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Civil Rights Law Lawyers In New York New York

New York is the most populous city in the United States, and the center of the New York metropolitan area, which is one of the most populous urban areas in the world. A leading global city, New York exerts a powerful influence over global commerce, finance, culture, fashion and entertainment. As host of the United Nations headquarters, it is also an important center for international affairs. The city is often referred to as New York City or The City of New York to distinguish it from the state of New York, of which it is a part. Located on a large natural harbor on the Atlantic coast of the Northeastern United States, the city consists of five boroughs: The Bronx, Brooklyn, Manhattan, Queens, and Staten Island. The city's 2008 estimated population exceeds 8.3 million people, and with a land area of 305 square miles (790 km), New York City is the most densely populated major city in the United States. The New York metropolitan area's population is also the nation's largest, estimated at 18.8 million people over 6,720 square miles (17,400 km). Furthermore, the Combined Statistical Area containing the Greater New York metropolitan area contained 22.155 million people as of 2008 Census estimates, also the largest in the United States. New York was founded as a commercial trading post by the Dutch in 1624. The settlement was called New Amsterdam until 1664 when the colony came under English control. New York served as the capital of the United States from 1785 until 1790. It has been the country's largest city since 1790. Many districts and landmarks in the city have become well known to outsiders. The Statue of Liberty greeted millions of immigrants as they came to America in the late 19th and early 20th centuries. Wall Street, in Lower Manhattan, has been a premier global financial center since World War II and is home to the New York Stock Exchange, the world's largest stock exchange by market capitalization of its listed companies. The city has been home to several of the tallest buildings in the world, including the Empire State Building and the twin towers of the former World Trade Center. The city is the birthplace of many cultural movements, including the Harlem Renaissance in literature and visual art; abstract expressionism (also known as the New York School) in painting; hip hop, punk, salsa, disco, freestyle, and Tin Pan Alley in music; and is the home of Broadway theater. New York is notable among American cities for its high use of mass transit, most of which runs 24 hours a day, and for the density and diversity of its population. In 2005, nearly 170 languages were spoken in the city and 36% of its population was born outside the United States. Sometimes referred to as "The City That Never Sleeps," the city has also been nicknamed, "The Capital of the World," "The City," "Gotham," and the "Big Apple."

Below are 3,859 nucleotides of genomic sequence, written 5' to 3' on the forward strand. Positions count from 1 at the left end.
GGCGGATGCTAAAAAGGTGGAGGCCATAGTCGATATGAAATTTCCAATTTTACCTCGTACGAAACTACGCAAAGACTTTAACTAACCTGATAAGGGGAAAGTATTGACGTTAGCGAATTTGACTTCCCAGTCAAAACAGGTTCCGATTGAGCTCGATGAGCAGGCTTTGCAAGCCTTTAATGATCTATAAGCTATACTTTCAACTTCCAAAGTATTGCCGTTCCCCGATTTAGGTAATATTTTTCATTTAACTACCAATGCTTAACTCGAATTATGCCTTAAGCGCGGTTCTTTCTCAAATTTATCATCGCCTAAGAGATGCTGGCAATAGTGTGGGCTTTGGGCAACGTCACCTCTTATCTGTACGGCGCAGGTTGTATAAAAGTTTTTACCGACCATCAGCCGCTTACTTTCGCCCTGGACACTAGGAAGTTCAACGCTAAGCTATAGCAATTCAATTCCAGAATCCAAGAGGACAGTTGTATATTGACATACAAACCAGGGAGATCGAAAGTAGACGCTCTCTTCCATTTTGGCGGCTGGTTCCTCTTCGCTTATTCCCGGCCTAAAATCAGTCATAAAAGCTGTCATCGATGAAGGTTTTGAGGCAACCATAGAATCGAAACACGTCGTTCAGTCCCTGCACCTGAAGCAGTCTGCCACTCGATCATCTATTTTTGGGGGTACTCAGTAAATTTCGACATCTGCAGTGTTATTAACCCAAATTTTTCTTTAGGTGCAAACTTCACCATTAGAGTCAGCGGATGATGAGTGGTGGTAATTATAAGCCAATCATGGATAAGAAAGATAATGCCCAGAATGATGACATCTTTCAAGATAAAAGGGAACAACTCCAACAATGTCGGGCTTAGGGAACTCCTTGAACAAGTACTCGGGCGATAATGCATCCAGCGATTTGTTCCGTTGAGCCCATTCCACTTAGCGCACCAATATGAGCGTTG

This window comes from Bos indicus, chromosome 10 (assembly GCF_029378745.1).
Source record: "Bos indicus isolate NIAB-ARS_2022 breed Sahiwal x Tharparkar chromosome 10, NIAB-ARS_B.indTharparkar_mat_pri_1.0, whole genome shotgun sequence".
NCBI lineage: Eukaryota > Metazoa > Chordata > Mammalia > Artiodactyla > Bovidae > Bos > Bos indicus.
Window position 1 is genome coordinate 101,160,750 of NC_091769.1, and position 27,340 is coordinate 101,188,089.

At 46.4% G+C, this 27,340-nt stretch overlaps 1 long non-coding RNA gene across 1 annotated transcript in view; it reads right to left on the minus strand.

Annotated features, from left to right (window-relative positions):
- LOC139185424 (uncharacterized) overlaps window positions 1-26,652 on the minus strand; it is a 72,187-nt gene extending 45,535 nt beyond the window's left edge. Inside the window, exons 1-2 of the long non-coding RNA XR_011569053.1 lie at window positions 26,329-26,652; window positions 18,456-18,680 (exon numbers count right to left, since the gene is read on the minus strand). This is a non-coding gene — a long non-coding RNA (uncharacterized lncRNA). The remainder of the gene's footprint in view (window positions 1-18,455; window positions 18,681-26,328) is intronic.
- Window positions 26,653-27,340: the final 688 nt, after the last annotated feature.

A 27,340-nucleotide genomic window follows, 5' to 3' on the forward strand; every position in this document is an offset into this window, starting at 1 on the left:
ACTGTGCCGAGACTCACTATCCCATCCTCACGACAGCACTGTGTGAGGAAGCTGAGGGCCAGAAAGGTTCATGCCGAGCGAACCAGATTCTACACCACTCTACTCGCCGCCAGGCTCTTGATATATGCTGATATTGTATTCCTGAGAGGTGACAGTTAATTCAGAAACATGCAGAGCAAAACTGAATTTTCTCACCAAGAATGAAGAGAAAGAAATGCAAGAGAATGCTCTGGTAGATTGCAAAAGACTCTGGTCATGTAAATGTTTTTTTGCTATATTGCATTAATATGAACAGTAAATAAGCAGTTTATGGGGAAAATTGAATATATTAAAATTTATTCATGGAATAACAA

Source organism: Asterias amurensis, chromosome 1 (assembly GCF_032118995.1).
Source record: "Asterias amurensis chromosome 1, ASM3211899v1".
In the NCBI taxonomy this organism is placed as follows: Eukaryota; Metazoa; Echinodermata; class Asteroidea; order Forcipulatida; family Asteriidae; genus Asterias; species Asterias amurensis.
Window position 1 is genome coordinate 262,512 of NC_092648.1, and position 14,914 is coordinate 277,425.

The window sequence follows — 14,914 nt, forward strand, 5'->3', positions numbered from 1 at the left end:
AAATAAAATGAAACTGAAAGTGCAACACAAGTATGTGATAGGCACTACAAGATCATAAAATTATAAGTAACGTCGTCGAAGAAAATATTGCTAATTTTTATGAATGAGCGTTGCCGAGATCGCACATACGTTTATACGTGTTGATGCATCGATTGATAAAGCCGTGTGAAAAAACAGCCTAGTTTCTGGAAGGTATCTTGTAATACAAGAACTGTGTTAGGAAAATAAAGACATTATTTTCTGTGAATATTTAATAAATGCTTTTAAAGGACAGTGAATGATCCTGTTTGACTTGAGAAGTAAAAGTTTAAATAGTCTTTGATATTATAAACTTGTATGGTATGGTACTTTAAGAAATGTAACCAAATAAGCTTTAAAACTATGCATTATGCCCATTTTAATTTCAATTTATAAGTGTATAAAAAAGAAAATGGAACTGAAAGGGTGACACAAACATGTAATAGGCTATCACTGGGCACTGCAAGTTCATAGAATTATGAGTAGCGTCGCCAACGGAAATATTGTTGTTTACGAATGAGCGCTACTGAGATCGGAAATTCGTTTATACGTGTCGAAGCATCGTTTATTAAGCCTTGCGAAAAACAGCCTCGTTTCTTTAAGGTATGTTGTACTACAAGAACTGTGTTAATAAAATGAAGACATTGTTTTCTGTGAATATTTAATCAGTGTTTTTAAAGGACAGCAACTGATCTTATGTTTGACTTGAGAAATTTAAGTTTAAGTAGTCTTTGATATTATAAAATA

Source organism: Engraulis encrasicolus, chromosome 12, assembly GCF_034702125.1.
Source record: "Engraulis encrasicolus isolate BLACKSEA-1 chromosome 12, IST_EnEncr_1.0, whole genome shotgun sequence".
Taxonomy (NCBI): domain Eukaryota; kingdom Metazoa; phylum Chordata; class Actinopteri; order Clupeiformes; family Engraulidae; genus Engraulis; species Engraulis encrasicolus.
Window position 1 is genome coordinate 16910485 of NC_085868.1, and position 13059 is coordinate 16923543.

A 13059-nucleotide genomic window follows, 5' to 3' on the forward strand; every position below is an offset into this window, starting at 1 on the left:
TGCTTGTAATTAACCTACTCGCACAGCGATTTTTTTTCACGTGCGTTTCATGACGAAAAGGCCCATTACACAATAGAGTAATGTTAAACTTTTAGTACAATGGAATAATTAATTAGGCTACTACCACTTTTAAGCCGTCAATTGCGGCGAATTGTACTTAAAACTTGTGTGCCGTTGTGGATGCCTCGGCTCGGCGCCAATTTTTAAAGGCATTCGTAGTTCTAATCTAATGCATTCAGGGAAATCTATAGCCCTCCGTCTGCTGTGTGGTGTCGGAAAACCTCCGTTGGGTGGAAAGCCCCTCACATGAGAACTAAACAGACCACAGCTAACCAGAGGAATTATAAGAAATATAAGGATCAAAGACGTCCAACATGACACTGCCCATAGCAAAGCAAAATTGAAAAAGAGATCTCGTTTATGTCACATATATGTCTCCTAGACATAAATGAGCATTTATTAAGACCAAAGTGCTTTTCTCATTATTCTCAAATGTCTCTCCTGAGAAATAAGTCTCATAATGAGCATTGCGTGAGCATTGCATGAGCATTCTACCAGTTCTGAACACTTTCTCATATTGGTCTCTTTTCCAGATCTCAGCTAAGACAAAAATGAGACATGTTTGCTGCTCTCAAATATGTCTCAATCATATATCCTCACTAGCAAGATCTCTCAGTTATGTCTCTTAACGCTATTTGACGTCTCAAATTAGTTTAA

What is civil rights law?

A civil right is an enforceable right or privilege, which if interfered with by another gives rise to an action for injury. Examples of civil rights are freedom of speech, press, and assembly; the right to vote; freedom from involuntary servitude; and the right to equality in public places. Discrimination occurs when the civil rights of an individual are denied or interfered with because of their membership in a particular group or class. Statutes have been enacted to prevent discrimination based on race, sex, religion, age, previous condition of servitude, physical limitation, national origin, and in some instances sexual preference. Civil rights attorneys handle cases involving the rights of individuals to be free from unequal treatment (or discrimination) based on legally-protected characteristics such as race, gender, disability, national origin, age, sexual orientation, and religion. Civil rights cases can arise in a number of settings -- including employment, housing, lending, and education.

Answers to civil rights law issues in New York

Under federal laws, it is illegal to discriminate against someone (applicant or employee) because of that person's...

The law forbids discrimination because of...

Harassment is a form of employment discrimination that may violate Title VII of the Civil Rights Act of 1964, the...

It is unlawful to harass a person (an applicant or employee) because of that person’s sex. Harassment can include "...

The Equal Pay Act requires that men and women in the same workplace be given equal pay for equal work. The jobs need...

It is illegal to fire, demote, refuse to promote, harass, or otherwise “retaliate” against people (applicants or...

Your battle to beat a ticket or worse begins the instant you realize you're being pulled over by a police officer....

In certain kinds of cases, lawyers charge what is called a contingency fee. Instead of billing by the hour, the...